COVID 19 -A Guideline for Elevators during the Pandemic

1. Introduction

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In this guideline we will explain the technical aspects and considerations on the use of elevators in the time of the COVID-19 pandemic. We will provide several options to allow for the social distancing in elevators, and what impact these measures will have on the building usage, the traffic and waiting time.

This guideline is concentrating mostly on elevators in the Office segment, but majority of the measures and recommendations can be applied in elevators in other building segments as well.

Keeping a safe social distance during the COVID-19 Pandemic is one of the fundamental measures to prevent the spread of the severe acute respiratory syndrome Sars-CoV-2 virus. Depending on country, the recommended social distance is set between 1 or 2 m.

However, keeping a social distance in an elevator is not an easy task. “Taking an elevator” is very common for most people, and most of us are accustomed to stand much nearer to each other in an elevator, than we would normally do in a larger space, or when being outdoors. Standing close to each other in an elevator, is an ingrained habit.

In addition, due to our fixation on time management and obsession with instant everything, people are not very tolerant about waiting – Waiting too long is often perceived as a violation of our right to manage and control our time1).

Lastly, the psychology of lockdown, and the psychology of the social distancing measures post-lockdown, suggests that sticking to the rules gets harder, the longer it continues.

Hence, if we want to ensure that the social distancing practices are applied in elevators in a sustainable manner, we must apply special measures.

NOTE: Please note that this guide is a general advisory on the use of elevator during the pandemic with some examples of best practices globally to minimize the risks for infections. In many countries, local government organizations or public health organizations have issued specific instructions, measures or health guidelines, to minimize the spread of COVID-19. Any public guideline or local / national government recommendations must always take precedence over this guideline, where applicable. Elevating Studio is not liable for any direct or indirect damages, in any shape or form, resulting from the use of the information provided in this article, in any country or court of law. It is recommended to discuss and consult with your local elevator consultant and/or elevator contractor, and your local Health Specialist, to discuss the best course of action.

2. Elevator cabin Usage and Fill-Rate

Let us consider a commonly used office elevator designed with a 1600 kg / 21-person car (or cabin), applying ISO 4190-12) dimension (2100 mm wide x 1600 mm deep). During the typical morning Up-Peak and Lunch Peak, the car will be filled up to about 65% of the rated load, in a well-designed elevator system. This would mean that in this space of 2100 mm x1600 mm there will be up to 13-14 people inside the car, during these peaks. This is a considerably higher car density than the density required for safe social distancing.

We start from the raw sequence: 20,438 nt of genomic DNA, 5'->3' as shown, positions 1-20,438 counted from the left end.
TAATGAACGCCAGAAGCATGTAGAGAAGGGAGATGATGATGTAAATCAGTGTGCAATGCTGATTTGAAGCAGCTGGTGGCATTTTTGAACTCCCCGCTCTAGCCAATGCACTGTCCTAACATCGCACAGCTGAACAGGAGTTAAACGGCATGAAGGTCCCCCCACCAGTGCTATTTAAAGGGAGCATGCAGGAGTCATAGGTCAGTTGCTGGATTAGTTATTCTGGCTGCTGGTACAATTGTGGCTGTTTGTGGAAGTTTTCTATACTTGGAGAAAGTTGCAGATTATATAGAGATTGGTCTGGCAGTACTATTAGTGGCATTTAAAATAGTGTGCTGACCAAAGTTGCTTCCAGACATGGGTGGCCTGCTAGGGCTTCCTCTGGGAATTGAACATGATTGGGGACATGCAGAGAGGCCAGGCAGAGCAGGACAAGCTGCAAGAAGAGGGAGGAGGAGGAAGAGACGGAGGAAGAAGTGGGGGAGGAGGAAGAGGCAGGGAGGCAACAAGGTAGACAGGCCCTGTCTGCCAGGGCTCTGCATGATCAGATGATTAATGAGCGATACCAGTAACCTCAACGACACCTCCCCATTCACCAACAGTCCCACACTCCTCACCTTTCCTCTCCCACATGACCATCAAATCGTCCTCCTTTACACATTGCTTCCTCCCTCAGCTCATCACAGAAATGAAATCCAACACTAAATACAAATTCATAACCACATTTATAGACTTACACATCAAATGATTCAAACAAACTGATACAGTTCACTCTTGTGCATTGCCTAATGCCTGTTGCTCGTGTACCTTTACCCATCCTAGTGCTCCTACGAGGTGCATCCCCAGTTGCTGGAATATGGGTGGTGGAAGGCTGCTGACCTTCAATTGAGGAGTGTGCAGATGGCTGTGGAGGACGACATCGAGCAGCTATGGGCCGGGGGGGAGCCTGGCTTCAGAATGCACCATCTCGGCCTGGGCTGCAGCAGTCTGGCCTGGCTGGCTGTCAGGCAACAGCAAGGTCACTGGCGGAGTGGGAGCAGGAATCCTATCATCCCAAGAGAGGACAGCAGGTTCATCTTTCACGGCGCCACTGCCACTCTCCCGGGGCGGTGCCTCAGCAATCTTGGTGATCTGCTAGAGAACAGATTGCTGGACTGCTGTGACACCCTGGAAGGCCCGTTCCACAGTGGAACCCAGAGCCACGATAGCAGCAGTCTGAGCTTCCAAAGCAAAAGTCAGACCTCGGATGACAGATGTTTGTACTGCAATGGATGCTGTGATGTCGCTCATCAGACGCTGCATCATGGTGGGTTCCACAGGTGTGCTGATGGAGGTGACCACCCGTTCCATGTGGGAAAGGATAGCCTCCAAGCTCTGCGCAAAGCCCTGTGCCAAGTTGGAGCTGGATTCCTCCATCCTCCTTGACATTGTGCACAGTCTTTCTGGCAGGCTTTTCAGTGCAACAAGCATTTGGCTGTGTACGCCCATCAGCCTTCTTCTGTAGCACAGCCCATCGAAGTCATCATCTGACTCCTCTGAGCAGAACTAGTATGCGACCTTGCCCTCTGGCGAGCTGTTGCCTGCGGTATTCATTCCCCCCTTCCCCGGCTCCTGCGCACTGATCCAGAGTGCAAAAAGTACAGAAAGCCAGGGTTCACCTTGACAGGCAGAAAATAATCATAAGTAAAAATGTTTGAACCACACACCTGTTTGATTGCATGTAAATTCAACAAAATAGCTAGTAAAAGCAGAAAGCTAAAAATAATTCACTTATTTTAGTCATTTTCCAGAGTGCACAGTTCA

Figure 1. Shows an example with a 26-person/2000 kg elevator car, with 16 persons inside the car (16/26 = 62% of the rated load). It is clear that not many more people will enter this elevator, and that social distancing is simply not possible.

Figure 1. A 2000kg / 26-persen elevator car, filled with 16 persons (=62%)

Picture: Courtesy of the British Counsel of Offices

2.1. Complying with Social Distancing in an elevator car

To comply with social distancing, we will need very low occupancy levels (3 – 5 persons) in a 21-person elevator. The shape of the car will impact how many people can safely be allowed in the car for social distancing. Applying social distancing in a 21-passenger elevator car would be like changing the elevator capacity into that of a much smaller “telephone booth” cabin, which is used in some European countries.

It may be recommended to apply warning stickers on the elevator car floor, to indicate where passengers should stand and in what direction they should face. This is very useful in both elevators with Conventional Control and Destination Control, and passengers are more likely to follow the behavioral rules. See figures 2 and 3 below.

Figure 2. Clear warning signs and instructions how and where to stand in the elevator, and where not to stand – However, the 1-2 m distancing is not achieved. Picture: Courtesy of Jakarta Post

Figure 3. Car divided into 4 sections to allow for safe distancing, in a residential building. Picture: by Elevating Studio. There is no clear guidance how to stand.



Reducing the maximum number of passengers in the cabin will significantly reduce the handling capacity of the elevators (= the maximum number of people the elevator system can transport during the peak, in 5-minutes period). The reduced handling capacity will lead to major problems in buildings which are fully populated. Passengers will no longer fit into the elevators, and queuing in the elevator lobby will start to increase while waits also increase exponentially. Queuing in the lobby will also mean that the social distancing in the lobby will be exceeded.

As part of the lock-down measures imposed in many countries globally, office populations have recently reduced dramatically, through remote working or tele-working. In many countries, office staff are currently working from home.

For the elevators to function correctly with “in-car social distancing”, the population of the building (or zone) should be reduced below the amount found by the following formula:


PBP = Pandemic Building(*) Population à Maximum Building Population during the Pandemic (persons)

NBP = Normal Building Population à Population before the pandemic (persons)

N = Number of persons allowed in car for social distancing (e.g. 5 persons)

CL = Car Rated Load (persons)

(*) Note: If the building/office is divided in multiple zones, the formula should be applied for each zone

It must be noted that the above formula is based on correctly dimensioned elevator systems, whereby the elevator system is operating with a maximum carload of 65% with the normal building population present.